Ms PATTEN (Northern Metropolitan) (12:43): My question is for the minister for the digital economy. In the last few months we have seen an extraordinary rise in the value of cryptocurrencies, led by the continued heights that the most popular currency, bitcoin, has achieved. Today one bitcoin is worth over A$65 000. I have asked the government before about its intentions towards new forms of digital payments and was told by former Leader of the House Mr Jennings that the government was keeping an eye on this space. Minister, given the greater acceptance of digital currencies in the community, is the government developing a plan to promote the wider use of cryptocurrencies as digital payments in Victoria?
Ms PULFORD (Western Victoria—Minister for Employment, Minister for Innovation, Medical Research and the Digital Economy, Minister for Small Business) (12:43): I thank Ms Patten for her question. I was just talking about what I learned and did not learn in year 11 physics. Much could be said of my relative expertise in cryptocurrencies as well. I think Mr Jennings’s comments about watching the emergence of novel currencies—though some of these are not that novel anymore; they have been around for quite a few years—is something that government must continue to do. In terms of the modernisation of government payments and access to government services, that is a responsibility that predominantly sits with Minister Pearson, and the extent to which I have a role in it is in our supporting of industry capability and industry development, which of course is a neat complement to that. So rather than suggest to you that I know a lot about this, I might take that on notice and, if that is okay, confer with Minister Pearson and, if there is something we can provide you with in the way of an update between us, take the opportunity to do that.
Ms PULFORD (Western Victoria—Minister for Employment, Minister for Innovation, Medical Research and the Digital Economy, Minister for Small Business) (12:45): I thank Ms Patten for her further question. I guess by way of introduction to your supplementary you probably skirted a bit close to commonwealth regulatory responsibility, but the essence of your question was about Victorian government receipt of these currencies for payments. When you are talking about $65 000 for a unit, that might be things like a significant stamp duty bill or similar, not a fishing licence. But again I might take that on notice and see if we can come back with some contemporary information on that.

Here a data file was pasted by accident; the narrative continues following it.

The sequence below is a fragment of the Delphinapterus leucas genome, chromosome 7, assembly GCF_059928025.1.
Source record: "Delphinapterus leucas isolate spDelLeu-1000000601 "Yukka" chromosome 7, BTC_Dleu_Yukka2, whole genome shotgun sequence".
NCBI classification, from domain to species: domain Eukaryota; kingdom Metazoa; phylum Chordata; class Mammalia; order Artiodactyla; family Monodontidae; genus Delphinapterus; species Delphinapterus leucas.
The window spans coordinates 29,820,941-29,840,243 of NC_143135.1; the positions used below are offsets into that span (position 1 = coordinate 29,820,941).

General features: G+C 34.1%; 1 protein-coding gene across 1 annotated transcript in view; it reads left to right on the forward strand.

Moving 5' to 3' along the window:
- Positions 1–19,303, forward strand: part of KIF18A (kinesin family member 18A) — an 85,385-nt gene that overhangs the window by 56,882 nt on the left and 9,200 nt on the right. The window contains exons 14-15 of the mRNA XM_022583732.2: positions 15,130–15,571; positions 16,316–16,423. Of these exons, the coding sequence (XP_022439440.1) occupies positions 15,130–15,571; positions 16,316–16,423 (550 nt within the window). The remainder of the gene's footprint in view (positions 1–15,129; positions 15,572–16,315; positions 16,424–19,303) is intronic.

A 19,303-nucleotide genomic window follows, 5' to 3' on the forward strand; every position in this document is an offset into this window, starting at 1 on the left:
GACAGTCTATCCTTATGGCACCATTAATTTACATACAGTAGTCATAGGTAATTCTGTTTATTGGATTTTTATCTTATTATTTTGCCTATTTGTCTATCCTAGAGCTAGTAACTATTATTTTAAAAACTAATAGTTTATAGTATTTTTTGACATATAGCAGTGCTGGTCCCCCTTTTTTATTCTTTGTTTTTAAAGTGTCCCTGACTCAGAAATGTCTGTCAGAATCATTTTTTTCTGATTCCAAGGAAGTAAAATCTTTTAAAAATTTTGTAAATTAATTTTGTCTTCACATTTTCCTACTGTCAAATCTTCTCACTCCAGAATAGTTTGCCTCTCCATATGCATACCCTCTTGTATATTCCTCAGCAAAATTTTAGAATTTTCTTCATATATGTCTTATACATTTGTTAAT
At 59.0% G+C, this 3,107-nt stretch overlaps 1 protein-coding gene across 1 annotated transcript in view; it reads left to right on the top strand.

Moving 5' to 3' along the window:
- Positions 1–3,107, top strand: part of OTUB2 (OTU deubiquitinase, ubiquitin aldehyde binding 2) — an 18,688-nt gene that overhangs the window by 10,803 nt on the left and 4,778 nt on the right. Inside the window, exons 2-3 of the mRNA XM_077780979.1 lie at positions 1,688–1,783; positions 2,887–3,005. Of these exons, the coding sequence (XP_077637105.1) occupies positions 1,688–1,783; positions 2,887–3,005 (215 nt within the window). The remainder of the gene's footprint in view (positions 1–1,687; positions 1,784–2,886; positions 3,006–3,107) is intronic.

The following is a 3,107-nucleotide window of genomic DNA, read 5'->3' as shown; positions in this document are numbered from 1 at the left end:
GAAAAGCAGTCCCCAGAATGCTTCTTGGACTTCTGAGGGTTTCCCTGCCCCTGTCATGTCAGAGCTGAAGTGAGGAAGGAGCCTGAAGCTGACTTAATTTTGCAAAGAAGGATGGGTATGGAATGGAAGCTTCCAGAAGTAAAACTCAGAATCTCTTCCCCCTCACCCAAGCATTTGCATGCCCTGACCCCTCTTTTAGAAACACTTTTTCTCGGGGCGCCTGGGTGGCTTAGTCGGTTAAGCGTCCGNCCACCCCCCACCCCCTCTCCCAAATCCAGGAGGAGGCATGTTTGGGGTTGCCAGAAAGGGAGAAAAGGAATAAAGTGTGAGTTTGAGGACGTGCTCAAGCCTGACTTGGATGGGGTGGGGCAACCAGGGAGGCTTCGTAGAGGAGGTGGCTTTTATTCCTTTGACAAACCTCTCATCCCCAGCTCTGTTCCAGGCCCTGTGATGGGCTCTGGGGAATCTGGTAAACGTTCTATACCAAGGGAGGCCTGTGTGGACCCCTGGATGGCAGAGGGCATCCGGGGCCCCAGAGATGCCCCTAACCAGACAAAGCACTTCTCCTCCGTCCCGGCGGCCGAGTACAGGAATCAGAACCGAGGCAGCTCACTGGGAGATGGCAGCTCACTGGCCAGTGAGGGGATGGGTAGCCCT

Ms PATTEN (Northern Metropolitan) (12:45): Thank you, Minister. It was probably less directed at government payments but more at digital payments in Victoria. So, yes, I look forward to that information. One of the richest men in the world, Elon Musk, has bet his company’s future on the adoption of digital currencies by recently investing $1.5 billion in bitcoin and allowing Tesla customers to purchase vehicles with it. Digital payment giants such as Square and PayPal recently began allowing users to trade in bitcoin, and now financial powerhouse Mastercard has said that they will support select cryptocurrencies later this year. In that spirit, Minister, will the Victorian government lead the way in Australia by moving to make digital currencies such as bitcoin acceptable?
Fiona Patten MP
Leader of Reason
Member for Northern Metropolitan Region